“A right understanding of the work of Christ is dependent on a right understanding of the person of Christ.” — Dr. Ken Keathley
Pastors, staff, ministry leaders, and church members gathered at Movement Church in Richmond on Wednesday, September 13 for a day of equipping and training through Seminary for a Day, a partnership event between SBC of Virginia and Southeastern Baptist Theological Seminary. Dr. Ken Keathley delivered a lecture at the event.
“A deviant Christology has terrible ramifications,” warned Dr. Keathley as he took participants on an overview of church history and Christological controversies. The survey included a description of the heresies, examples of how those heresies are still held today, and tips on how orthodox Christians can respond to such heresies. Additionally, Dr. Keathley highlighted many church councils and creeds from church history which have helped faithfully articulate a biblical Christology. The Baptist Faith and Message 2000 includes this article on God the Son,
Christ is the eternal Son of God. In His incarnation as Jesus Christ He was conceived of the Holy Spirit and born of the virgin Mary. Jesus perfectly revealed and did the will of God, taking upon Himself human nature with its demands and necessities and identifying Himself completely with mankind yet without sin. He honored the divine law by His personal obedience, and in His substitutionary death on the cross He made provision for the redemption of men from sin. He was raised from the dead with a glorified body and appeared to His disciples as the person who was with them before His crucifixion. He ascended into heaven and is now exalted at the right hand of God where He is the One Mediator, fully God, fully man, in whose Person is effected the reconciliation between God and man. He will return in power and glory to judge the world and to consummate His redemptive mission. He now dwells in all believers as the living and ever present Lord.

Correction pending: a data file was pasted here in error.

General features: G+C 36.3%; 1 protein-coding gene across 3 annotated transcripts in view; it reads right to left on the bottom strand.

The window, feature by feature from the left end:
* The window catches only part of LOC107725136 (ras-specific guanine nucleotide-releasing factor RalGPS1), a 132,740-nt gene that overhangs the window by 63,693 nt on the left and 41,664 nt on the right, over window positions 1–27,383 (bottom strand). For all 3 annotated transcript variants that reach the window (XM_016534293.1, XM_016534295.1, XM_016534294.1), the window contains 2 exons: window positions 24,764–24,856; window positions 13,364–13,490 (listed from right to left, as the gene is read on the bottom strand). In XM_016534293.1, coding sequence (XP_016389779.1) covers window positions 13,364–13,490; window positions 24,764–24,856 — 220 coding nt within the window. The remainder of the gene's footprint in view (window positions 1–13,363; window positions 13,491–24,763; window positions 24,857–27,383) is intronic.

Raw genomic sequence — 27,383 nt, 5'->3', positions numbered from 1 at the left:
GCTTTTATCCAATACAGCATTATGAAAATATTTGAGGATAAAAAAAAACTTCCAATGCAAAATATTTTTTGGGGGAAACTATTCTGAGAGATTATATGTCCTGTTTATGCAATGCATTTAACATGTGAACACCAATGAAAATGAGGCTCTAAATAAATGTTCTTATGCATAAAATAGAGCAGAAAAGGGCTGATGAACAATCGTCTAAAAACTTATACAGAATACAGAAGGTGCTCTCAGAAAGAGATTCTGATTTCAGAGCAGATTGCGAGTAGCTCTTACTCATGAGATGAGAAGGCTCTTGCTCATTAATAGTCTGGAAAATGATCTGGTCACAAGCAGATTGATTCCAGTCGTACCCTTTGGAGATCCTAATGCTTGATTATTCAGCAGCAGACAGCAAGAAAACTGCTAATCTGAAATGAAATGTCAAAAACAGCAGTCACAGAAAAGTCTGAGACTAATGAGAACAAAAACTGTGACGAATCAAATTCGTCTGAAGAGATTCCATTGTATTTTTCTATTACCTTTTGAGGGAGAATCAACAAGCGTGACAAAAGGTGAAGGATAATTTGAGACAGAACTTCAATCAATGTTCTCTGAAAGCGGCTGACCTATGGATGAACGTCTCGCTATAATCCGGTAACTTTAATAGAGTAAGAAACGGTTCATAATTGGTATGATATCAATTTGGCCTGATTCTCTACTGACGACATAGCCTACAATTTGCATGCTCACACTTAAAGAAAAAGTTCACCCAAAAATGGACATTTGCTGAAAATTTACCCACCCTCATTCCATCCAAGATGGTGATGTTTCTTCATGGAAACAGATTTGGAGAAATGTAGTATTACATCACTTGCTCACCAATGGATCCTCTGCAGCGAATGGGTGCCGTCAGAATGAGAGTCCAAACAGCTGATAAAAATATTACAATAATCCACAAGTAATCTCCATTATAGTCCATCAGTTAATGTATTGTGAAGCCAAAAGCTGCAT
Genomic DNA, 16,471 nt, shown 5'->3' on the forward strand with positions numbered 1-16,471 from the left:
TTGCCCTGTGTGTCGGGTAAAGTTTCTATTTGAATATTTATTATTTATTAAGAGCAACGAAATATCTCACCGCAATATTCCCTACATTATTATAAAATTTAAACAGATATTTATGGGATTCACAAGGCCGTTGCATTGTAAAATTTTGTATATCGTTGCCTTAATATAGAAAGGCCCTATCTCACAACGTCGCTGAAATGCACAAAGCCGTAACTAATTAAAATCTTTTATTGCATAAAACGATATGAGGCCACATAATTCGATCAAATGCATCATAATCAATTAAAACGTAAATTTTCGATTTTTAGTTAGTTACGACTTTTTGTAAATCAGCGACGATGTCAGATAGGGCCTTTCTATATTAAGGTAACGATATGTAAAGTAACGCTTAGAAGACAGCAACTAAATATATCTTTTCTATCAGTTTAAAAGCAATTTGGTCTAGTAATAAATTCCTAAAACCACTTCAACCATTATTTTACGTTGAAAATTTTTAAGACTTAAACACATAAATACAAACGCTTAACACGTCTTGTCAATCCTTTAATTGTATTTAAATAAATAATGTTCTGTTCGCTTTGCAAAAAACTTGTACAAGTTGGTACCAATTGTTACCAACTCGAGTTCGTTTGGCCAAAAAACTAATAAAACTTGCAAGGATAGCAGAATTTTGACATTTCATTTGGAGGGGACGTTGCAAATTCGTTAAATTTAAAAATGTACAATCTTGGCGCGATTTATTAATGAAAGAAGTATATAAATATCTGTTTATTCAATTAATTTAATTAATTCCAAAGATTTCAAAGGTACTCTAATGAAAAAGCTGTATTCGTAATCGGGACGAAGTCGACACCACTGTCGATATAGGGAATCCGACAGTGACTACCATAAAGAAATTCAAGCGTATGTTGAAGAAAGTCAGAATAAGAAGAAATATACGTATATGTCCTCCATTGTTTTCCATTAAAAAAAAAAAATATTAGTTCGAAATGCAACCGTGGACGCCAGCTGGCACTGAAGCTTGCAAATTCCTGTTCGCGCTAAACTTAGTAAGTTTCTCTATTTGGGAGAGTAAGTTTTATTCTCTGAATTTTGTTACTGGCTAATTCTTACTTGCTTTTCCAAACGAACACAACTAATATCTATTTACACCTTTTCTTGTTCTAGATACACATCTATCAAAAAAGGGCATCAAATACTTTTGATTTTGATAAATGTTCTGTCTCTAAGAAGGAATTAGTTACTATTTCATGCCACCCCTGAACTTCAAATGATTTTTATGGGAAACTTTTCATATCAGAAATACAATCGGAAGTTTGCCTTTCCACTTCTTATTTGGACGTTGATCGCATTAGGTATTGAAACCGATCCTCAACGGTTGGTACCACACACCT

Dr. Keathley then gave a biblical survey of the theological significance of the virgin birth, the sinless life, and the resurrection of Jesus, and he connected the dots between who Jesus is and what he has done. Orthodoxy demands we understand both the person and work of God the Son. We must not be flippant as we answer that question which Jesus posed to Peter, “Who do you say that I am?” (Matt 16:15).
Students of Seminary for a Day worked to keep up as their pens jotted notes and reflections. They furrowed their brows as they thought deeply about theological concepts such as the hypostatic union of Christ or the various theories surrounding the atonement. And during this academic exercise moments struck when students put down their pens and praised God. As their minds were stretched, their hearts soared.
We do not honor Christ with shallow thinking. As Peter calls us to “proclaim the excellencies” of Christ (1 Peter 2:9) so he implies that we ponder those excellencies. Paul modeled careful and worshipful thinking about Christ as he warned of Christological errors in his letters. Yes, Christian, Jesus commands you, “Love the Lord Your God with all your […] mind” (Luke 10:27).